This morning I’ve decided to share my frustration with having to manage external legal search engine optimization (attorney SEO) efforts that negatively affect our site and the quality content we generate. While I regularly need to clean out our forum from promotional junk that SEO agencies hired by law firms dump, I rarely have issues where a law firm clearly disregards communications to cease and desist these activities.
I have absolutely no desire to infuriate any of my legal colleagues, especially in Florida where I’ll probably end up living as my days of enjoying the snow and cold weather are coming to a close. For the past few years a law firm marketing company has run a neglected content aggregator known as the “Law Bugle” on behalf of this Key West Law Firm. What does the Law Bugle content aggregator do? It finds RSS feeds that are open on sites and it stores what it pulls on their blog. Roughly 2-4 sentences of our content that appears at beginning of an article are stored on their site as a mini article with a link to find the rest. By doing so, the law firm hopes that a search on the topic of my article will bring up their lousy blog in search engine results. You might see it and click on their link instead of mine, see their law firm and phone number instead of our site, and you might call their law firm. And you’d never see my article or know that our site exists.
What really infuriates me:
- It doesn’t matter to them whether they have permission or not. I’ve made it clear both on my site and in several emails to them for over a year that they have no authorization to do what they are doing.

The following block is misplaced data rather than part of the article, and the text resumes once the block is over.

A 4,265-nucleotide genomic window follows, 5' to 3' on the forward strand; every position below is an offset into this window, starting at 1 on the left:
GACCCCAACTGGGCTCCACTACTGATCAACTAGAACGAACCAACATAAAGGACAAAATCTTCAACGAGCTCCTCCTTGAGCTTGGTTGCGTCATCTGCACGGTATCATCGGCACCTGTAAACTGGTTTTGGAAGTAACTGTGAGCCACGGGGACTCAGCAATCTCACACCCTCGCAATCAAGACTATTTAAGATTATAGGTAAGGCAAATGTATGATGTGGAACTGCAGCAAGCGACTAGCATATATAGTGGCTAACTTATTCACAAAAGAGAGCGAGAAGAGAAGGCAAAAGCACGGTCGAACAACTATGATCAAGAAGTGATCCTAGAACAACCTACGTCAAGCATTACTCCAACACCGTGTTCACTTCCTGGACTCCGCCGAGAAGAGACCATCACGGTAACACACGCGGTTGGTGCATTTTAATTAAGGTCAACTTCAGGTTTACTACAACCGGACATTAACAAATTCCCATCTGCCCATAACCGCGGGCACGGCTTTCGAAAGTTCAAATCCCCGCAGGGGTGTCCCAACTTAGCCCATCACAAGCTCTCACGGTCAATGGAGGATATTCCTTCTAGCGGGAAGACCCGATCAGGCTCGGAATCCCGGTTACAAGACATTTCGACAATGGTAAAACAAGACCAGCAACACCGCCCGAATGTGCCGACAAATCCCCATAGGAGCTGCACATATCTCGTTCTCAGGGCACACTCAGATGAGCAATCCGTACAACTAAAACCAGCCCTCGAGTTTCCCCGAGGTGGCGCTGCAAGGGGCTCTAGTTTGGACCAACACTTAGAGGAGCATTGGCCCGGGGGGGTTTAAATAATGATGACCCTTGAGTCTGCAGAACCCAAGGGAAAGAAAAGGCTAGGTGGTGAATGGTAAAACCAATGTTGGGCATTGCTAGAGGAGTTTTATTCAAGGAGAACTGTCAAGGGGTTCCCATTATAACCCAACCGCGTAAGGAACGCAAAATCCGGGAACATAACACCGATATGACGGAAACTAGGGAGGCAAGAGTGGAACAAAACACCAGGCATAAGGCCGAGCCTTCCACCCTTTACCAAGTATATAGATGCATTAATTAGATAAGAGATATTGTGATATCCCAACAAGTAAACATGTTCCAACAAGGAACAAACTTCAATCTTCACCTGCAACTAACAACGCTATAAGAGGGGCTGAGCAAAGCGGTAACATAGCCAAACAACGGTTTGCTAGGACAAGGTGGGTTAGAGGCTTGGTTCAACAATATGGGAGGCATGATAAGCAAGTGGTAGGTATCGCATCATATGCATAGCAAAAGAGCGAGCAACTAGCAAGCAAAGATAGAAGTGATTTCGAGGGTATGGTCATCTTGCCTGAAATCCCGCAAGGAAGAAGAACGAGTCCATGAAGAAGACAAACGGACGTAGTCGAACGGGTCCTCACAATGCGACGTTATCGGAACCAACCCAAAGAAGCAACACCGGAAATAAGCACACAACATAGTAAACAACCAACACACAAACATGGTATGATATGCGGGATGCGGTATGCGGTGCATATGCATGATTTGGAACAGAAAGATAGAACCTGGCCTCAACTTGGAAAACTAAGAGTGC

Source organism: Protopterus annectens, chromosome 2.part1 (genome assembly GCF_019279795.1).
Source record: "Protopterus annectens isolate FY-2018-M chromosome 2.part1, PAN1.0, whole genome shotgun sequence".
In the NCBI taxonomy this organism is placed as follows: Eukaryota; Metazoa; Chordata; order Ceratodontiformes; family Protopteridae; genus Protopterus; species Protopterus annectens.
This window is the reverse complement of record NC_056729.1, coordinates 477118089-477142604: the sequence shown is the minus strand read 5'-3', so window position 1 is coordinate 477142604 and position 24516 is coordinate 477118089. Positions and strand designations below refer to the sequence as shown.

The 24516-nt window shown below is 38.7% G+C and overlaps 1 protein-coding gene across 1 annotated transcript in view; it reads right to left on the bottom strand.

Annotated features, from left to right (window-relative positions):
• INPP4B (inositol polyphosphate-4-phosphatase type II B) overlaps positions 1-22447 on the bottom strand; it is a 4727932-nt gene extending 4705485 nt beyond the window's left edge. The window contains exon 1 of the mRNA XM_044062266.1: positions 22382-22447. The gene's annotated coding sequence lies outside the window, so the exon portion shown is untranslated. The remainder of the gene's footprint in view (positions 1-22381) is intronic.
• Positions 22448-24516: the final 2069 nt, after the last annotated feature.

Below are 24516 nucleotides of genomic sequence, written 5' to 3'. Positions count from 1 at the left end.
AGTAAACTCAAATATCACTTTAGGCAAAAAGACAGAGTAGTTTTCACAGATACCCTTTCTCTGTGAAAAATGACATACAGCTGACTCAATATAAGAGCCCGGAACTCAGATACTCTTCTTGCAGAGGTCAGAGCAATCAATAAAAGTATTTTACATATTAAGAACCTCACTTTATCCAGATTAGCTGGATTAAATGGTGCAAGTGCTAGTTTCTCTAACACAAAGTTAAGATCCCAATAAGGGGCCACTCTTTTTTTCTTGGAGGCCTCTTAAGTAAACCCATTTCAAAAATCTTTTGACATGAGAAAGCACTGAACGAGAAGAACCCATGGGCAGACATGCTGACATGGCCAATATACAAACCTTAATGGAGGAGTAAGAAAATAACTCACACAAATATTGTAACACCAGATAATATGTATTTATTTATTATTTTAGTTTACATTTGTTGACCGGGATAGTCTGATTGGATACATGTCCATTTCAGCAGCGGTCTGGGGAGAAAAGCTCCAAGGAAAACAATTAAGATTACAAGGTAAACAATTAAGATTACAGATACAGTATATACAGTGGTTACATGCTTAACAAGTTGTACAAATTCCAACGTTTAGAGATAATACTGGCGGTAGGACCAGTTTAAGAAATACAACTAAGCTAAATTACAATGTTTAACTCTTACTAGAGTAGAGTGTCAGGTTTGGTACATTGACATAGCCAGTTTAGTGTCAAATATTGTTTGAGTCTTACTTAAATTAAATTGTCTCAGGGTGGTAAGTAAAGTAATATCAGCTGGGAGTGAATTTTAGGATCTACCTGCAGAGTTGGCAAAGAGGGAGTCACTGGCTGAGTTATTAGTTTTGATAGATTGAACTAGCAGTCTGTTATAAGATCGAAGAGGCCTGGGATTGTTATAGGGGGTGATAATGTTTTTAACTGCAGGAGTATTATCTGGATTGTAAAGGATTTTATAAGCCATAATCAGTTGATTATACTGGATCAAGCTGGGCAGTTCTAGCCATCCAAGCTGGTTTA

- I sent several messages to several contacts at or in conjunction with this law firm instructing them to cease and desist this practice over the course of an entire year. After finally taking down dozens of our article excerpts, they are at it again!
- There is absolutely no visible accreditation for the articles they are pulling from our site. Considering they do property rights law, this is an ironic insult. At least the worst scrapers will frequently give visible accreditation to the site from which it scraped content! (It’s an Internet myth – you can use content from other sites as long as you give credit to where you stole it from.)
- If you’re going to take our content without our authorization and branding, at least present it in some flattering manner, and not in the neglected slipshod fashion that looks like the work of a preoccupied seven year old child. Images are broken all over the site, errors will pop up when the pages load and the links themselves go to dead sites if they aren’t going to the law firm.
If I wanted to really get even with this law firm and its SEO agency, I’d be posting the name of the law firm and their marketing and development company in this article as well as in several other conspicuous places on our site. Time is money – and they know that very well. I have no doubt that my search engine optimized articles on their law firm would come up. And then they would have to hire a reputation management company to handle the situation and deal with my efforts.
How did I find them? Part of my search engine optimization tools include a subscription to SEO MOZ (now just known as “MOZ”) and the Ahrefs Site Explorer & Backlink Checker, which is perhaps the most extensive backlink analysis tools available. These tools cost serious money and Ahrefs is useful for situations just like this – finding sites that are creating backlinks which may not only harm your site but also indicate sources of content scraping.
I am venting because this should be an easy problem to manage. And when you’re inundated by spammers and SEO marketers from India and the Philippines all day long, the amount of time it can consume is staggering. Here’s to hoping that the Law Bugle is playing Taps and will cease to exist in the near future. This group of lawyers certainly doesn’t want me to start playing Reveille.
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